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Obama shrugs off political 'circus' over healthcare

His proposal will still pass, he says, dismissing Joe Wilson's 'You lied' and the ensuing uproar as a distract. The heckler, meanwhile, says one apology was plenty.

September 14, 2009|Noam N. Levey

WASHINGTON — President Obama on Sunday dismissed the uproar over Rep. Joe Wilson's heckling during the president's speech Wednesday to a joint session of Congress, suggesting it was only a distraction -- even as some members of Obama's party threatened to punish the South Carolina Republican.

"This is part of what happens. I mean, it becomes a big circus instead of us focusing on healthcare," Obama said in an interview on the CBS news program "60 Minutes."

Obama noted that Wilson later apologized, which "I appreciated."

House Majority Leader Steny Hoyer (D-Md.) and other senior Democrats in the chamber indicated last week that unless Wilson went to the House floor to apologize, they would advance a resolution admonishing Wilson for shouting "You lie" during Obama's address.

Wilson's outburst, which outraged many Democrats and embarrassed some Republicans, has helped galvanize many of the president's supporters as well as some of his fiercest opponents.

Speaking on "Fox News Sunday," Wilson said he would not issue any more apologies for what he said his son had called a "town hall moment" -- referring to the raucous demonstrations mounted over the summer by critics of the president's healthcare agenda.

"I've apologized one time," Wilson said Sunday. "The apology was accepted by the president, by the vice president, who I know. I am not apologizing again."

Asked about the controversy, Obama bemoaned what he called "a coarsening of our political dialogue."

"I will also say that in the era of 24-hour cable news cycles, that the loudest, shrillest voices get the most attention," he said.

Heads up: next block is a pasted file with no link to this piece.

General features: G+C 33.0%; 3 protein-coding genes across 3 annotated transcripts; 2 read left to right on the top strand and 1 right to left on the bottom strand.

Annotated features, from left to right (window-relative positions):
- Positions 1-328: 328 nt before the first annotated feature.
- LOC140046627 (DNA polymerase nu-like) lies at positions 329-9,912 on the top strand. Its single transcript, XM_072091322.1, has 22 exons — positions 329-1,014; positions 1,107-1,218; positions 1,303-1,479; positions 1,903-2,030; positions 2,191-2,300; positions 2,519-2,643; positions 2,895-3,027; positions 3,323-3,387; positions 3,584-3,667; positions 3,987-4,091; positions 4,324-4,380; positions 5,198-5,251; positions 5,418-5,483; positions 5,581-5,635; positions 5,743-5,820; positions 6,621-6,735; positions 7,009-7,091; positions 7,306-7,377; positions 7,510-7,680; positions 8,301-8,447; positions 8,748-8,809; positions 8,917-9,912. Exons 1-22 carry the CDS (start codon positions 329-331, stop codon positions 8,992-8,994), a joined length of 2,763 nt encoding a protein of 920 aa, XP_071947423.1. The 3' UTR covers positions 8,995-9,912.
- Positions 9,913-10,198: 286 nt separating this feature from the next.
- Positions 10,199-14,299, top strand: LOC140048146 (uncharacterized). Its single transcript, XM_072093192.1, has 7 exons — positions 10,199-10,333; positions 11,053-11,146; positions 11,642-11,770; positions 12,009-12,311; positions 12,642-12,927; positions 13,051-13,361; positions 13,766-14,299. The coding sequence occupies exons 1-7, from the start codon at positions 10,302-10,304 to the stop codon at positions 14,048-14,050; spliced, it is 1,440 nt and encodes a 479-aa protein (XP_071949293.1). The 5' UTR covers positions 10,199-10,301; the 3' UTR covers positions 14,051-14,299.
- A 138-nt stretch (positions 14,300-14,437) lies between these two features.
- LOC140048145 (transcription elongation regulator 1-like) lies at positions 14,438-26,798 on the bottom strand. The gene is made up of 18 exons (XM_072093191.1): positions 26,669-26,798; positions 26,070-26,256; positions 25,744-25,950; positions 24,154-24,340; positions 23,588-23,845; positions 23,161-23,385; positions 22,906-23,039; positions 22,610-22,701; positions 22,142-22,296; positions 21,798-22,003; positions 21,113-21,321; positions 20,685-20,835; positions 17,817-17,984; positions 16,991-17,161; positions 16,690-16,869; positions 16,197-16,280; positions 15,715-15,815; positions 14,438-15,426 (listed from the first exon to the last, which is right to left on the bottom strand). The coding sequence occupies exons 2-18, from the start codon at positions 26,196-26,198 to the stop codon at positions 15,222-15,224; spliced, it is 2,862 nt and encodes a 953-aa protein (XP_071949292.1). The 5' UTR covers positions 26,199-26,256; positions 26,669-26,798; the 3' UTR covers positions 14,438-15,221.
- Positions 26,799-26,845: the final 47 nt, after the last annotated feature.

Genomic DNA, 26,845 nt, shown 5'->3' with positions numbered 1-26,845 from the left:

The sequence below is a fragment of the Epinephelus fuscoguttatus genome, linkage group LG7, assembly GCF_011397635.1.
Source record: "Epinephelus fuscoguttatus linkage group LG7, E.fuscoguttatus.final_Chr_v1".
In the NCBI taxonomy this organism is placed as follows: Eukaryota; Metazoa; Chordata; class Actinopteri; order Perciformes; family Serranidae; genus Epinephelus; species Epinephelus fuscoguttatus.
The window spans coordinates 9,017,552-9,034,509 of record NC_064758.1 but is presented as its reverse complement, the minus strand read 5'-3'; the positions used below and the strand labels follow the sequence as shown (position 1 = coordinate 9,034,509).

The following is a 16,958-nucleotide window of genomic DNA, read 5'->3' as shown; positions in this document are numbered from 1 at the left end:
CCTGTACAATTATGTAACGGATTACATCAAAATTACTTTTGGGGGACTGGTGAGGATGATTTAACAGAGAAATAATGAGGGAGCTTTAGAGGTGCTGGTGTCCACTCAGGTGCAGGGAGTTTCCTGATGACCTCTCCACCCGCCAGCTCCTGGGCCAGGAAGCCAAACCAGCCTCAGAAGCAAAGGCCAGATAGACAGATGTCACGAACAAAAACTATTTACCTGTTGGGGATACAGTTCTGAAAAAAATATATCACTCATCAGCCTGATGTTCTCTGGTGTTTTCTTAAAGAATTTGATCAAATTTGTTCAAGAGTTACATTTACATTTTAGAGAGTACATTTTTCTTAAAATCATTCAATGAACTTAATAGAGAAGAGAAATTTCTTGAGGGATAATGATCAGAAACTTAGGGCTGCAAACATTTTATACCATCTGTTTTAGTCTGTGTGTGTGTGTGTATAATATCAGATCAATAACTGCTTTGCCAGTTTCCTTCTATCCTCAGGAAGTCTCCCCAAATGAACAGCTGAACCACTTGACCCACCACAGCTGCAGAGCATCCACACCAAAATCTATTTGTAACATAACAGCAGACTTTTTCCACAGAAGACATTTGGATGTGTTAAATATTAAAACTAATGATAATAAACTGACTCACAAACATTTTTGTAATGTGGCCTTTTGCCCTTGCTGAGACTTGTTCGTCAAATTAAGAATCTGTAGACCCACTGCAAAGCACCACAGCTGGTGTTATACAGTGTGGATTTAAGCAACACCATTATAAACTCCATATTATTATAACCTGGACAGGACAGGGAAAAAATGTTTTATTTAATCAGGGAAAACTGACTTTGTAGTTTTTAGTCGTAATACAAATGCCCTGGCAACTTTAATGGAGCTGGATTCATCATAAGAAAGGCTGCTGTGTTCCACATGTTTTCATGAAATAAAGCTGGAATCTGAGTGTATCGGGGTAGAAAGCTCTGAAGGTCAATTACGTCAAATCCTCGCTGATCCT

Obama nonetheless expressed confidence that his healthcare campaign would not be derailed by the opposition.

"I believe that we will have enough votes to pass not just any healthcare bill, but a good healthcare bill," he said.

He continued: "In terms of the Democratic Party . . . they all understand we have to make this happen.

"We're not going to get a better opportunity to solve our healthcare issues than we have right now."

Several key Senate Democrats also expressed optimism Sunday about the chances for advancing a bill, including Louisiana Sen. Mary L. Landrieu and North Dakota Sen. Kent Conrad, who is working on a centrist bill that Senate Finance Committee Chairman Max Baucus (D-Mont.) plans to introduce this week.

It is still unclear, however, if that legislation will attract more than one or two Republicans.

On Sunday, Sen. Susan Collins of Maine, a moderate Republican who often works with Democrats, said she would not support one key concept being floated as a possible compromise: a "trigger" for creating a new government insurance program if evidence showed that private insurers were not providing affordable options to consumers.

"The problem with the trigger is it just delays the public option," Collins said on CNN's "State of the Union."

Most Republicans worry that a new government plan would ultimately drive private insurers out of business.

Many Democrats say it would provide consumers with another choice while pressuring private carriers to bring down their costs.

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noam.levey@latimes.com

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